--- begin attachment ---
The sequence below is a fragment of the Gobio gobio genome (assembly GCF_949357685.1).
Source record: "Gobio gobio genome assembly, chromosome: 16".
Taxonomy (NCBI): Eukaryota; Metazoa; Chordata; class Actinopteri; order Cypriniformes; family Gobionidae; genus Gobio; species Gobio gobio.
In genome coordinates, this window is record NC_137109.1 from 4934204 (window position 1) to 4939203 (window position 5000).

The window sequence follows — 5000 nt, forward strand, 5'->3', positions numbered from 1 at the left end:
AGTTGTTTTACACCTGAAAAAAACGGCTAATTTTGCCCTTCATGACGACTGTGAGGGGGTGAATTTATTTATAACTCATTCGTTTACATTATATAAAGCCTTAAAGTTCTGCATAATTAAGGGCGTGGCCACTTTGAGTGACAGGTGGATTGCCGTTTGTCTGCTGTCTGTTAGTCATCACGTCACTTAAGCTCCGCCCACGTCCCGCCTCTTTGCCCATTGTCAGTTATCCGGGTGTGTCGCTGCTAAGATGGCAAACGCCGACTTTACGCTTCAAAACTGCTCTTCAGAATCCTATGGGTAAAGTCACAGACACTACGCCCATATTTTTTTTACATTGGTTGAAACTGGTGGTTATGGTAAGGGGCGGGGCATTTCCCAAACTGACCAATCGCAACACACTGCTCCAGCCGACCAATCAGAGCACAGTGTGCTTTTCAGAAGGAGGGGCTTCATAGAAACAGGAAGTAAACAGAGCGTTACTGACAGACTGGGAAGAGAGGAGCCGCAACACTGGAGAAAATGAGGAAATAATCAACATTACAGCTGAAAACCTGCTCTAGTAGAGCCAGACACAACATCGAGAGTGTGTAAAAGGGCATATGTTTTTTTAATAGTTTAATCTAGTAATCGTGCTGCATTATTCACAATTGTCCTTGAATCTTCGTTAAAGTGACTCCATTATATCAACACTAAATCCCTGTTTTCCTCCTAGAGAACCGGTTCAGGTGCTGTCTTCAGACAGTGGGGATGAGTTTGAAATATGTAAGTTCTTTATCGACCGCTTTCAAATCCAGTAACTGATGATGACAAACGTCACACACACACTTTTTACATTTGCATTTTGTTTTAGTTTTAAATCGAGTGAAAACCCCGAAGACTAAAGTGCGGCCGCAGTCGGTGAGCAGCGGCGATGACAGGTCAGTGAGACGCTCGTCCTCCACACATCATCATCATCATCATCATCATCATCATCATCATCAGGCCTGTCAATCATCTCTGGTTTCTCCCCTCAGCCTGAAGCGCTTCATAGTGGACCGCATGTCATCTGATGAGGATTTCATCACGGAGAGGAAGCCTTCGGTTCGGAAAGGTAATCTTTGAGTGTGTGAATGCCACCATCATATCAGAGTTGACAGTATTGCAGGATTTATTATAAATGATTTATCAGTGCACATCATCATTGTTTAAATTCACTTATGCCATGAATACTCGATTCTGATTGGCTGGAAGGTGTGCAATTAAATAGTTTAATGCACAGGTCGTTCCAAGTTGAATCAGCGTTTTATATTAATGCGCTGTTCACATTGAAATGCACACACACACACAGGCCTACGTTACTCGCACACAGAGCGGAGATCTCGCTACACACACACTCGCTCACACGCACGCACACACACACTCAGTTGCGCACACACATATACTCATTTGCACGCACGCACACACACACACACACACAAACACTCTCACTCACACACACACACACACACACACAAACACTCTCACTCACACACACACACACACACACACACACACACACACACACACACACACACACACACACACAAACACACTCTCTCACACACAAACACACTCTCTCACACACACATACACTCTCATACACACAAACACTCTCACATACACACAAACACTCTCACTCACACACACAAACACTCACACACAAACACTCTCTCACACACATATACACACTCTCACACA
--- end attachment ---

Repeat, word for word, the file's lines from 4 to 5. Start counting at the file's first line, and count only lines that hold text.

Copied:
In genome coordinates, this window is record NC_137109.1 from 4934204 (window position 1) to 4939203 (window position 5000).

The window sequence follows — 5000 nt, forward strand, 5'->3', positions numbered from 1 at the left end: